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If you have employees, you're never too small to evaluate HR practices

A human resources audit is an analysis of the state of your HR processes and procedures. Although it's easy to ignore the need for regular HR audits or treat audits as an afterthought, especially in small organizations, regular HR audits are a proactive and essential measure — regardless of the size of your organization.

Here's why.

What's the point of an HR audit?

For most organizations, the primary goal of an HR audit is to ensure compliance with applicable employment laws. Failure to audit may result in failure to comply with these laws, which, in turn, may have serious legal consequences — both for the organization and its senior leaders, who may be held personally liable.

But there are many additional benefits to performing regular HR audits.

For example, audits can help you anticipate personnel needs and avoid potential staffing crises — whether under- or over-staffing — and keep current employees on top of their professional development game. Additionally, regular assessments of the workplace culture can help prevent interpersonal conflicts and maintain a positive working environment. By providing an intense yet objective look at your organization's HR practices, audits also uncover opportunities for improvement.

Who should conduct the audit?

HR audits may be conducted in-house or outsourced to a nonprofit auditing firm.

If you'd prefer to conduct the audit in-house, the person or team assigned to the task will need to be familiar with any updates to applicable laws. You'll also need to agree on the assessment criteria that best reflect your optimal HR functions.

If you hire an auditing firm, you can count on the firm to be current on applicable labor and employment laws. The audit itself and the associated fee structure should match the size and scope of your nonprofit's work.

What should be included in the audit?

Key categories of an HR audit often include:

  • Workforce planning. What are the organization's recruitment sources? Do recruiting procedures ensure fairness, consistency and quality hiring? Are they in line with employment laws, especially any recent equality legislation? Are references and background information checked before offering a position? Is this done in a fair and consistent manner?
  • Job descriptions. Are job descriptions available for every role in the organization? Are existing descriptions accurate and up to date? Do they include minimum qualifications needed and, in the U.S., specify exempt or nonexempt status?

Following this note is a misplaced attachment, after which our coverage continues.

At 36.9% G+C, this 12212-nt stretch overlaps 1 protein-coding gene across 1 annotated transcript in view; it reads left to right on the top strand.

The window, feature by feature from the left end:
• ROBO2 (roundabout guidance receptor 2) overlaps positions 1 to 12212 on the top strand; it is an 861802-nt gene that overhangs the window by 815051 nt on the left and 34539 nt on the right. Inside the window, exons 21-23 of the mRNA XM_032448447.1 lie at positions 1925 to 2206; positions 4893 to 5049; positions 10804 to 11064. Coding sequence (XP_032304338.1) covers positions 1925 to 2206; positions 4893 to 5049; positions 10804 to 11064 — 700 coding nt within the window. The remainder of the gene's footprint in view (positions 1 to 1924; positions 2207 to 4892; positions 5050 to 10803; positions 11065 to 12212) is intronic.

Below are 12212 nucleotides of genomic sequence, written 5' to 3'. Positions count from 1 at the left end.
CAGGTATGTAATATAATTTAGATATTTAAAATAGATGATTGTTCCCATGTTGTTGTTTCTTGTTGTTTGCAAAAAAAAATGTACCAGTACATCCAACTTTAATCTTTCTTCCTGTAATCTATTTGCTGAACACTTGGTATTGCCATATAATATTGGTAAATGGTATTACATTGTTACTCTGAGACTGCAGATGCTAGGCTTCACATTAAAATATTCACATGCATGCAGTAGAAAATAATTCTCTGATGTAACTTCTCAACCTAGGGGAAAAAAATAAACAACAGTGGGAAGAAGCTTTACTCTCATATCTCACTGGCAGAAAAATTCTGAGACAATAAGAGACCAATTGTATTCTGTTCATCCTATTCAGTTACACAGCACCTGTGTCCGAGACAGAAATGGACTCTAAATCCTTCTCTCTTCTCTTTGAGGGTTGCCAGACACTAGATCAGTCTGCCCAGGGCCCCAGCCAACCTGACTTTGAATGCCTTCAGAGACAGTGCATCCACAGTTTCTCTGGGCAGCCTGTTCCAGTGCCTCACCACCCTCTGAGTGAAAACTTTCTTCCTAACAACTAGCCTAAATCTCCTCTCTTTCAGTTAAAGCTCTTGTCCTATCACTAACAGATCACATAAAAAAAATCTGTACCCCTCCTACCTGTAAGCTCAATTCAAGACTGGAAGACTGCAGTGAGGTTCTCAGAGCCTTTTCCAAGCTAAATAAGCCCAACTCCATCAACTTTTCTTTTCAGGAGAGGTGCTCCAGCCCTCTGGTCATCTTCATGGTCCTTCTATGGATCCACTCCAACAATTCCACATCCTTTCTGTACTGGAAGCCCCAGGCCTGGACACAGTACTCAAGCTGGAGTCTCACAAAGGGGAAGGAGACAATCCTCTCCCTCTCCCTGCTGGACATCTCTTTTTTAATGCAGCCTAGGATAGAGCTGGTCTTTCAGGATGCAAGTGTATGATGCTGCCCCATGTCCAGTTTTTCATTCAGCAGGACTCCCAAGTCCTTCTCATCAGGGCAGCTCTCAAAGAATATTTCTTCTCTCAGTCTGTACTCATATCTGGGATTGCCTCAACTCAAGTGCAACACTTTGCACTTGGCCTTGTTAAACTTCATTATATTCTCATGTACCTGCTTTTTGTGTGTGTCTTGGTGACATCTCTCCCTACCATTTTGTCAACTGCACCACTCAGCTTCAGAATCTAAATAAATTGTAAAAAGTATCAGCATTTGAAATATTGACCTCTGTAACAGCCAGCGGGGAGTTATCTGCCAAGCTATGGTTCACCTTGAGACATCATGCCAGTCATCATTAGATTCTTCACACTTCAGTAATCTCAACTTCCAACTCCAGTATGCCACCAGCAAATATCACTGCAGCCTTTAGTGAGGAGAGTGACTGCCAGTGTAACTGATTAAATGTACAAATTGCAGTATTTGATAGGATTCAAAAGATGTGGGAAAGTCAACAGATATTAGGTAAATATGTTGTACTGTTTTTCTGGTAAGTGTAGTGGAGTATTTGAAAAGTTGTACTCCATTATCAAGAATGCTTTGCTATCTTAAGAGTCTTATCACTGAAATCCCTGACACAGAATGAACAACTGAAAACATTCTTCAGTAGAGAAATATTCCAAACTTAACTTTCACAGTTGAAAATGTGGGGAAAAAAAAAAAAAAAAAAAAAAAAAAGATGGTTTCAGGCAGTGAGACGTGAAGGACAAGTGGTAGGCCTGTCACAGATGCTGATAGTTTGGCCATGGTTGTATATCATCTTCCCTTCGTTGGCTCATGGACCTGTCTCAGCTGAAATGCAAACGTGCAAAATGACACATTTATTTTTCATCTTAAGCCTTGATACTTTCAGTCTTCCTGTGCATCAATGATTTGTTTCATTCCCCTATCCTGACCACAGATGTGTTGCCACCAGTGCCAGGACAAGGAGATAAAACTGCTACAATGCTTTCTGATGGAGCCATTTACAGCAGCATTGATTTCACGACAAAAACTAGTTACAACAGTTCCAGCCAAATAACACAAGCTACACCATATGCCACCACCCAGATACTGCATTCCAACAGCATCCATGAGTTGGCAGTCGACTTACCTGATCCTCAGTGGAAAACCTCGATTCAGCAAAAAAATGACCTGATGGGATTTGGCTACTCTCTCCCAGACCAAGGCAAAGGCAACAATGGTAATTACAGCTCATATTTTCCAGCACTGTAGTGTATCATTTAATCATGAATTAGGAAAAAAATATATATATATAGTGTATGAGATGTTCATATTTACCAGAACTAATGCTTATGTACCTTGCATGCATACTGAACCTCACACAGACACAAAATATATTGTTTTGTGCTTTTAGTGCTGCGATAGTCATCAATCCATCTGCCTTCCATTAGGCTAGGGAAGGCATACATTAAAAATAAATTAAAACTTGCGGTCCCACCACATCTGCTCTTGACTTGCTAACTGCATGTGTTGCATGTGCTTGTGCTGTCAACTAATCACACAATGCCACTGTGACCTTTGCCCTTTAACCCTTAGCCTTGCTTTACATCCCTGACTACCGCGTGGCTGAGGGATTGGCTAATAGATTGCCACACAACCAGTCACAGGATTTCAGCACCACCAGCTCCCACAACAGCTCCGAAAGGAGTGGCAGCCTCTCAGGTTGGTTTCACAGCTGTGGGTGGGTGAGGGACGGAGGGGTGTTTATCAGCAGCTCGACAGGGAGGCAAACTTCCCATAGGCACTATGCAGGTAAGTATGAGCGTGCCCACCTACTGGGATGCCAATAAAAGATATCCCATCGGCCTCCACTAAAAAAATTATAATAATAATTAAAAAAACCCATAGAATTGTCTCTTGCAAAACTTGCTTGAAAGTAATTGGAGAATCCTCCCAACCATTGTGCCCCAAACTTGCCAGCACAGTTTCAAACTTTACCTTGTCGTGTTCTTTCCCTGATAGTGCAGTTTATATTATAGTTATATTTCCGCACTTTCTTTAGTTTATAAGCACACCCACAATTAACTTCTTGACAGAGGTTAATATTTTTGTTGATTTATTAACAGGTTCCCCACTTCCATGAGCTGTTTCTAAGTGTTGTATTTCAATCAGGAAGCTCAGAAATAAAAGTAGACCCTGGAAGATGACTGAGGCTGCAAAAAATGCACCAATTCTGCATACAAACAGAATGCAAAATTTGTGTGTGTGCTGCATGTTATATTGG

• Training and orientation. Is there a plan in place to acquaint new employees with their specific job requirements and expectations? Are employees immersed completely into the culture of the organization from the get-go and aware of how their roles interact with various other roles? What about ongoing training throughout the employee's tenure?
  • Policies and procedures. Does your employee handbook cover relevant policies and procedures? Are policies and procedures in accordance with relevant laws? Do you ensure that every employee receives a copy of this handbook at the start of their employment, or is informed where a copy can be located? Is the handbook reviewed on a regular basis (annually, or more often if there are any major employment law changes during the year)?
  • Performance evaluations. Are the rules and criteria for performance evaluations clear and open? Are they tailored to the demands of the position and the profession?
  • Compliance with applicable laws. Are employees treated in accordance with laws governing compensation, workplace safety, benefits and leave?
  • Working environment. Do supervisors and employees treat each other respectfully? Are lines of communication open and straightforward?

If you work with an auditing firm, the firm will likely propose their own criteria for the audit. If you opt to conduct the audit yourself, use these detailed HR audit checklists as a starting point:

When should an HR audit be conducted?

Ideally, HR audits are conducted annually — with results communicated to the board. This not only keeps your organization running smoothly, it's also a direct way to maintain compliance with updated labor and employment laws.

Better yet, some self-auditing measures can be ongoing or spread out monthly or quarterly. For instance, one month, the person responsible for writing job descriptions might review personnel files to make sure all job descriptions are up to date. Another month might be dedicated to offering training on your employee benefits package.

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Disclaimer

MissionBox editorial content is offered as guidance only, and is not meant, nor should it be construed as, a replacement for certified, professional expertise.

Disclaimer

References

National Council of Nonprofits: Managing nonprofit employees

Houston Chronicle: Sample non-profit self-audit human resource checklist by Jack Ori

LinkedIn: #1 reason to conduct an HR audit by Bernadette Jones (2016)

Taproot Foundation: Nonprofit human resources best practice toolkit (2013)

Houston Chronicle: Human resource skills or practices for small nonprofits by Gail Sessoms

Third Sector New England: Five tips on integrating your nonprofit's values into your HR practices by Lyn Freundlich (2016)

References

Author

Baltimore-based writer and educator